California Labor Code Section 925 Misappropriation of Trade Secrets
Employers faced with an apparent misappropriation of trade secrets by former employees must decide in which jurisdiction to bring an action. ineffective against them unless they have an attorney negotiating the terms on their behalf. (Cal. Lab. Code § 925.) A recent decision by the California Court of Appeals underscored this point and found that where a California employee is sued by the employer for trade secret misappropriation in a separate state on basis of an out-of-state forum selection clause, the employee may separately sue in California to override the provision, despite pending litigation in a sister state (To see LGCY Power, LLC c. Superior Court, 75 Cal. App. 5th 844 (2022).)
With the ever-growing movement toward remote work, more and more out-of-state employers may find themselves in California court to sue or defend against claims arising out of an employment contract that was apparently meant to be litigated outside of California. Therefore, these employers should consider filing their offensive claims, such as those for misappropriation of trade secrets or breach of contract, in California to avoid the cost and risk of inconsistent results that may result from concurrently overlapping litigation in their State of origin and that of other related countries. employee claims in California.
California Labor Code § 925
Section 925 of the Labor Code, subsection (a), affects contracts of employment entered into after January 1, 2017. Under Section 925, an employer cannot require an employee who principally resides and who works primarily in California, as a condition of employment, that he agrees to adjudicate a claim arising in California outside of California. Nor can the employer deprive such employee of the protection of California law for claims arising in California. Further, any provision of an employment contract that violates paragraph (a) is voidable by the employee, and if voided, the dispute “shall be adjudicated in California and California law shall govern the dispute.”
However, the California legislature has provided an exception to paragraph (a). Choice of law and choice of court clauses favoring states other than California will be valid if the employee was independently represented by counsel when negotiating the terms of the employment contract, including choice of law and choice of forum. (Cal. Lab. Code § 925(e).)
LGCY Power, LLC c. Superior Court
LGCY Power, LLC, a Utah-based limited liability company specializing in the sale of residential solar power systems, sued seven employees who left to form a competing solar company. The basis of LGCY’s allegations was that the employees misappropriated LGCY’s trade secrets in violation of Utah’s Uniform Trade Secrets Act and violated the non-competition, non-solicitation and confidentiality provisions of their employment contract. Each of the agreements contained Utah choice of law and forum clauses.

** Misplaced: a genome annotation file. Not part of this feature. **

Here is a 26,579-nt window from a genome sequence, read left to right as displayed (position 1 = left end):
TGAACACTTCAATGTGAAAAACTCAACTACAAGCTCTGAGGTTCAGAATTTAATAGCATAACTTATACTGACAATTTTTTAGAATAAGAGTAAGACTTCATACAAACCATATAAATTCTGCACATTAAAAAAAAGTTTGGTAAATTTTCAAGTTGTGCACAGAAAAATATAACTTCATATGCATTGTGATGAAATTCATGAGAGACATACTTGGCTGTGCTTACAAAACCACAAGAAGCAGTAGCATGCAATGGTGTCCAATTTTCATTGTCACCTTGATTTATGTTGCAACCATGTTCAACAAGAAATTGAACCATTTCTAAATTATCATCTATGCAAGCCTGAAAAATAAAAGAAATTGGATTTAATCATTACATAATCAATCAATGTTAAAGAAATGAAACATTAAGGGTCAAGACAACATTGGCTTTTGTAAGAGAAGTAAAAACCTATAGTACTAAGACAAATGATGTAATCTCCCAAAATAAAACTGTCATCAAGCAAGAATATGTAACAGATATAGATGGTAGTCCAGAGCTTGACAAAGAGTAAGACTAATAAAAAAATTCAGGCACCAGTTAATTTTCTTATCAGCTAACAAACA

All employees responded to the complaint and four of the seven employees filed a counterclaim against LGCY for violating their collective agreements. However, Sewell, a California resident who worked primarily in California as a sales representative, opted instead to file a separate lawsuit in California, alleging the same claims as his colleagues in their countersuit, although he replied to the Utah Complaint. and continued his defense there.
Although the court found that Sewell’s claims related to the same transaction or event as LGCY’s case in Utah (the employment contract), and although Sewell had already responded to that complaint, the Superior Court of California overturned LGCY’s objection to dismiss Sewell’s action, and the Court of Appeal upheld it. The court first held that even though Sewell had signed his contract of employment before the entry into force of section 925 of the Labor Code, the court held that the contract of employment had subsequently been amended orally and that, therefore, the law governed the agreement. The court further ruled that Section 925 of the Labor Code provided an exception to California’s mandatory cross-complaint rules and that Sewell need not bring its claims as a cross-complaint in the lawsuit. Utah. Finally, the court held that an employee can request that the contract be canceled even after the employer has taken legal action and the employee’s mandatory claims would otherwise have been due.
Take away food LGCY Power, LLC
Simultaneous litigation in two states can be costly for foreign employers of California residents who may find themselves traveling extensively, needing two different attorneys, and possibly incurring the cost of two different lawsuits. Therefore, especially with more out-of-state employers hiring California employees who can work remotely, employers should consider bringing any action against an employee in a California court to avoid the case. leading a state action in multiple states. An experienced lawyer should be consulted before making such decisions.
Copyright © 2022, Sheppard Mullin Richter & Hampton LLP.National Law Review, Volume XII, Number 88